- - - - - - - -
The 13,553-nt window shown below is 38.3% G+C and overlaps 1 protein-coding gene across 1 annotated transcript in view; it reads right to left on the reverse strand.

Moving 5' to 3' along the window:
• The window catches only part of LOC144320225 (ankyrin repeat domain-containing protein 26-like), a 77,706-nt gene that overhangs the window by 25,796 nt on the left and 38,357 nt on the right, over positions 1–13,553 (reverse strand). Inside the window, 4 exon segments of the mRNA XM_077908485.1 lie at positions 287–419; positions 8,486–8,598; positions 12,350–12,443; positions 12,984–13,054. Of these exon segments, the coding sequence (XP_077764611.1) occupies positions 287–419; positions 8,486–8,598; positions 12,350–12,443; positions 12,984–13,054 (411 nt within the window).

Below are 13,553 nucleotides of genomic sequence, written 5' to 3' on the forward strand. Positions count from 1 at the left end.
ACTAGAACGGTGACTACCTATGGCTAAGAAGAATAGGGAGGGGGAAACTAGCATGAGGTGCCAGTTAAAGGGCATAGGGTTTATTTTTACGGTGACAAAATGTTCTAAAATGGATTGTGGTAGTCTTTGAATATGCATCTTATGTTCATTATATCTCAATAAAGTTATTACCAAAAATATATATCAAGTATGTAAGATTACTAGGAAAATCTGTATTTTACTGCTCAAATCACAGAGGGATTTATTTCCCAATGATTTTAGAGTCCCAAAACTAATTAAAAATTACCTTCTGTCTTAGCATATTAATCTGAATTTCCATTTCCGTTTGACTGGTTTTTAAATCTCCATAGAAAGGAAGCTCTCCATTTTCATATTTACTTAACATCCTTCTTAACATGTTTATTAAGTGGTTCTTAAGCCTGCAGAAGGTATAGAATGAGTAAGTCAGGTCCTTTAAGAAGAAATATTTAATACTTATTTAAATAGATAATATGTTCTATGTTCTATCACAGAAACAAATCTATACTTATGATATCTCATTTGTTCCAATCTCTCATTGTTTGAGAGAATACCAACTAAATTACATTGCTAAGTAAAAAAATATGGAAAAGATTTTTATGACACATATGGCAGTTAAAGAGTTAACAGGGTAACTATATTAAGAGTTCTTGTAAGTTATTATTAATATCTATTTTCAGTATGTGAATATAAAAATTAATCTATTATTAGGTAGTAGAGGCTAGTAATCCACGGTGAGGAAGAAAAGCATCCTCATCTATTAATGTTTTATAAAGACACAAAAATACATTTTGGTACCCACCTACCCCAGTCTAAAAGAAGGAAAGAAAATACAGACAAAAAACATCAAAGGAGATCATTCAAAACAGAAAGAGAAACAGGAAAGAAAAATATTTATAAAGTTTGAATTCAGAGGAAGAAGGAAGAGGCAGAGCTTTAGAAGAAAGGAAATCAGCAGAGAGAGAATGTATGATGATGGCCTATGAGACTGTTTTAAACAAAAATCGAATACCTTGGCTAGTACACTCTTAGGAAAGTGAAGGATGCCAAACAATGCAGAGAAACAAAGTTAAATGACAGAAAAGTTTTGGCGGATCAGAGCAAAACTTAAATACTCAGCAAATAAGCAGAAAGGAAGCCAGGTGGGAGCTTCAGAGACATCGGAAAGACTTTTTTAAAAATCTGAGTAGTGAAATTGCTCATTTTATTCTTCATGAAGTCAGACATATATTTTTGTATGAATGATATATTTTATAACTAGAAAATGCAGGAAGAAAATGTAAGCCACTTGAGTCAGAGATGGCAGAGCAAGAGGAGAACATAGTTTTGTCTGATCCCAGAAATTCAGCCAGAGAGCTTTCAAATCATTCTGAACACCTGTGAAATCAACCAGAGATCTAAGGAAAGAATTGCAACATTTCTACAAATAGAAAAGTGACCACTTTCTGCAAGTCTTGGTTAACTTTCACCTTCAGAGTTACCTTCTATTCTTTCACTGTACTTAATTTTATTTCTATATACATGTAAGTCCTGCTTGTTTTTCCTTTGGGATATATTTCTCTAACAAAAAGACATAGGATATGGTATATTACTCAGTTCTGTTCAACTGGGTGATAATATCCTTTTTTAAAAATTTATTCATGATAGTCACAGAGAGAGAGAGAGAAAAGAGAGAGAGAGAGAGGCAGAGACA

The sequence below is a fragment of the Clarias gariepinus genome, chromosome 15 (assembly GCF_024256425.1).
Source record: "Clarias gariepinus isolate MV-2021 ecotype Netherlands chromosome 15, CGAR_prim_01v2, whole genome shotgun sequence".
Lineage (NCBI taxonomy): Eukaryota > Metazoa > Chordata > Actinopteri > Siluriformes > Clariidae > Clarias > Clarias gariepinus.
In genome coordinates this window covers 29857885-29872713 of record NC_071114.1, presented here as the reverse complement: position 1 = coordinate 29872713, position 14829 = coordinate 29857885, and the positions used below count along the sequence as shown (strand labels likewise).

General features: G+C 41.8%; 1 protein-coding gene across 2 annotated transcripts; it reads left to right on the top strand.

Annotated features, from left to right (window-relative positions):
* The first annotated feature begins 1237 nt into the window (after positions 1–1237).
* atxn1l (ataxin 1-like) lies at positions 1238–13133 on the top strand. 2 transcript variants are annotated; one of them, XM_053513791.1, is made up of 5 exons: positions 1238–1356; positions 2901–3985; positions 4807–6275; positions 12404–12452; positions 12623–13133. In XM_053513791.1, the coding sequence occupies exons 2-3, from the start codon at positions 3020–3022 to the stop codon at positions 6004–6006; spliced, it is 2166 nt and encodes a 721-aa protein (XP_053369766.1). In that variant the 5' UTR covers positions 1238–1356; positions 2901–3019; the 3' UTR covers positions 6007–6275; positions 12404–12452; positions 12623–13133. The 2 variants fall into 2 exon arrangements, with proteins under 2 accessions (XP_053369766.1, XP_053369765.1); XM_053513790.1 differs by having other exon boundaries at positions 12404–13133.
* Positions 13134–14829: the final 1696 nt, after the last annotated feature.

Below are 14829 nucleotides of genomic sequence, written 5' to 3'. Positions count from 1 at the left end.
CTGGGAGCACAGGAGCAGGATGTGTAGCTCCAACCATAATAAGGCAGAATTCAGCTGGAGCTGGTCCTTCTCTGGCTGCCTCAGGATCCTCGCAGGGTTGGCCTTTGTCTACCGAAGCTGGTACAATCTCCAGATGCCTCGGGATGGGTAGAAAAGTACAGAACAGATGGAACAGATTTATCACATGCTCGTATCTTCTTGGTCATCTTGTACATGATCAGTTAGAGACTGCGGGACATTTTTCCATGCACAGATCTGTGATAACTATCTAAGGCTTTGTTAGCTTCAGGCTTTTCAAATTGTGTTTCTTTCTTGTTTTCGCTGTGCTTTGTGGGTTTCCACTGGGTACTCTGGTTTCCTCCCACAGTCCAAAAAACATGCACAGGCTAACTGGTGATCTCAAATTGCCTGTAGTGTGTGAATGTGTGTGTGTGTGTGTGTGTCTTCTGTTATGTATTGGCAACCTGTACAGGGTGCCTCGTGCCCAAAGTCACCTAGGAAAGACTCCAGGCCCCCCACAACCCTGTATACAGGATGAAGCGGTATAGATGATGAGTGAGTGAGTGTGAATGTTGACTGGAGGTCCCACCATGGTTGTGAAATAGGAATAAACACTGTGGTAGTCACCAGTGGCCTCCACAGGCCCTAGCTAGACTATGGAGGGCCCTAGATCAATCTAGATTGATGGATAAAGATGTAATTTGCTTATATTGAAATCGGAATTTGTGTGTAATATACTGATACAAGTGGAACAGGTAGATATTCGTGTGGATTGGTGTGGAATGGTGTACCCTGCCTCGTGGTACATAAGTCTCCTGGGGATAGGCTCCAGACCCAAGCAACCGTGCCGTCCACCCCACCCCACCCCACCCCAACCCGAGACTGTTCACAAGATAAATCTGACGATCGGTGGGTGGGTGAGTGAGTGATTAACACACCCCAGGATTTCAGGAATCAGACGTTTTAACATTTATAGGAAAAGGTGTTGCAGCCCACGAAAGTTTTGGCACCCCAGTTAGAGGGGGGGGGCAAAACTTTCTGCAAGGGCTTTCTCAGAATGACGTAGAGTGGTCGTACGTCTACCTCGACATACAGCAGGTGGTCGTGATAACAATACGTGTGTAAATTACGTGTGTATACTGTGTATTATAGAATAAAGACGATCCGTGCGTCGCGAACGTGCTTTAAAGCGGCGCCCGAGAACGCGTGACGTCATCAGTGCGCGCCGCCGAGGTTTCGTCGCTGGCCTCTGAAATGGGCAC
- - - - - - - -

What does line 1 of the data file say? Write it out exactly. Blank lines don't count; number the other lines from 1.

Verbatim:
The 13,553-nt window shown below is 38.3% G+C and overlaps 1 protein-coding gene across 1 annotated transcript in view; it reads right to left on the reverse strand.